Gene engineering would make a great what's happening over time thread.

    With AI, I have doubts. This whole idea seems to depend on epiphenomenalism (anyone can correct me here, I'm no expert), i.e. the lack of causal efficacy of consciousness. I don't believe that we understand consciousness and I see no reason to assume that digital circuits can be conscious. If someone thinks they can, then they need to tell me when that occurs and why. And if digital circuits can't be conscious, can they be superintelligent? Yes, apparently we've mastered Go and lots of video games... yet we still can't simulate the behavior of a nematode with 302 neurons. Seriously. Hm, seems like we've made 0 progress. I remember back in 2000 chatbots were every bit as good as they are now, that is they fucking suck.

    Hoping someone corrects me, really.
    Chatbots do suck.

    What is intelligence is obviously important question.

    It can be more generally described as the ability or inclination to perceive or deduce information, and to retain it as knowledge to be applied towards adaptive behaviors within an environment or context.
    Ok, good enough. In the context of games the environment or context is limited and the rules are simple and well known. These games exercise one aspect of human intelligence which is seen as challenging by humans except Candyland.

    Most human and animal intelligence is focused on getting food, not being food and making more of yourself. This is really complicated stuff in practice, especially when there are a bunch of other animals and plants out there doing their thing. This is not the sort of intelligence w.r.t. AI intelligence (seems more of a robot thing to me).

    The context of environment of interest is abstract human structures/organizations. These enable humans to do amazing things but are simpler, I think, than trying to stay alive on your own in the wild. These tend to be algorithmic (rules and procedures) and numerically data driven. There is an intelligence in these groups of humans which is, I think, most of what we take pride in when we talk about how smart humans are.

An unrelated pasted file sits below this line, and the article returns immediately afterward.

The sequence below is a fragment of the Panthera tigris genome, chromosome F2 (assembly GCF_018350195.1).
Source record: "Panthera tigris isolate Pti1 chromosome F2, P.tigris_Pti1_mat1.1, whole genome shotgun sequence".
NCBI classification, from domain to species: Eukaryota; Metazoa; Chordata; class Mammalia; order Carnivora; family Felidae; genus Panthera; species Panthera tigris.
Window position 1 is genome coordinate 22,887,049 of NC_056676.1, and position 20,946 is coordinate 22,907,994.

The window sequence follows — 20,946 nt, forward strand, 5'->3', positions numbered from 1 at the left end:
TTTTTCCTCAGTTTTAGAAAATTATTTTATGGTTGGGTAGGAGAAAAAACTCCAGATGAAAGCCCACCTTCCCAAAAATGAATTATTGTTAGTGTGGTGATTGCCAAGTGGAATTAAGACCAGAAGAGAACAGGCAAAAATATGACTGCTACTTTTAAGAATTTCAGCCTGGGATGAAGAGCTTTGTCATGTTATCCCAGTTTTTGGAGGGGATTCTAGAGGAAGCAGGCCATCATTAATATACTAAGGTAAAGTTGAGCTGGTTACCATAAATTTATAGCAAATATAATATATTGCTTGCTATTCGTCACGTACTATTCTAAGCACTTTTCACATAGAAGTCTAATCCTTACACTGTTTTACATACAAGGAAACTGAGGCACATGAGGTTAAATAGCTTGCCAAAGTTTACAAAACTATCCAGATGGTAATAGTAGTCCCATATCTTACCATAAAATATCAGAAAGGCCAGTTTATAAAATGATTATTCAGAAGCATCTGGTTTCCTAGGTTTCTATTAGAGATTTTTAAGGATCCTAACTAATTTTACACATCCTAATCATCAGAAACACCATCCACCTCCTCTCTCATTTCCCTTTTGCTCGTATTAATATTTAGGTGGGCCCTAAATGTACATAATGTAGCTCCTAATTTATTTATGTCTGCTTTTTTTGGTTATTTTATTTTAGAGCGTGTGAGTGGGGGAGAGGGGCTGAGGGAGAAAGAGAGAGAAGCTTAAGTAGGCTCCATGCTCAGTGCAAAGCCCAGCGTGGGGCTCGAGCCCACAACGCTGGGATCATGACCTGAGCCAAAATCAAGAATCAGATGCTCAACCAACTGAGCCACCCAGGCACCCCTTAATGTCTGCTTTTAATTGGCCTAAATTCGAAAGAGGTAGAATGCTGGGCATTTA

This abstraction of groups of humans, I think is amenable to AI intelligence since it is has simpler rules, is more data driven and less perfected than individual human intelligence stuff.

  5. #65
    know nothing pensive_pilgrim's Avatar
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    People have decided that every human desire must be the result of evolution, so they work backwards to explain how things like art and religion are actually the result of evolution and are only convoluted mechanisms for survival. What makes an artificial process different from a natural one? If our consciousness only emerges from natural laws, how is it that the things created by our consciousness don't behave just like everything else created by natural processes?

  6. #66
    TJ TeresaJ's Avatar
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    I wonder what sort of take Lewis Mumford would have on all this. I really liked his idea of the origins of humanity: consciousness leading to forboding leading to language as a means to exorcise bad dreams.

  7. #67
    Member zago's Avatar
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    Quote Originally Posted by pensive_pilgrim View Post
    People have decided that every human desire must be the result of evolution, so they work backwards to explain how things like art and religion are actually the result of evolution and are only convoluted mechanisms for survival. What makes an artificial process different from a natural one? If our consciousness only emerges from natural laws, how is it that the things created by our consciousness don't behave just like everything else created by natural processes?
    Are you saying that perhaps AI will be different from biological intelligence analogous to how airplane flight is different from bird flight?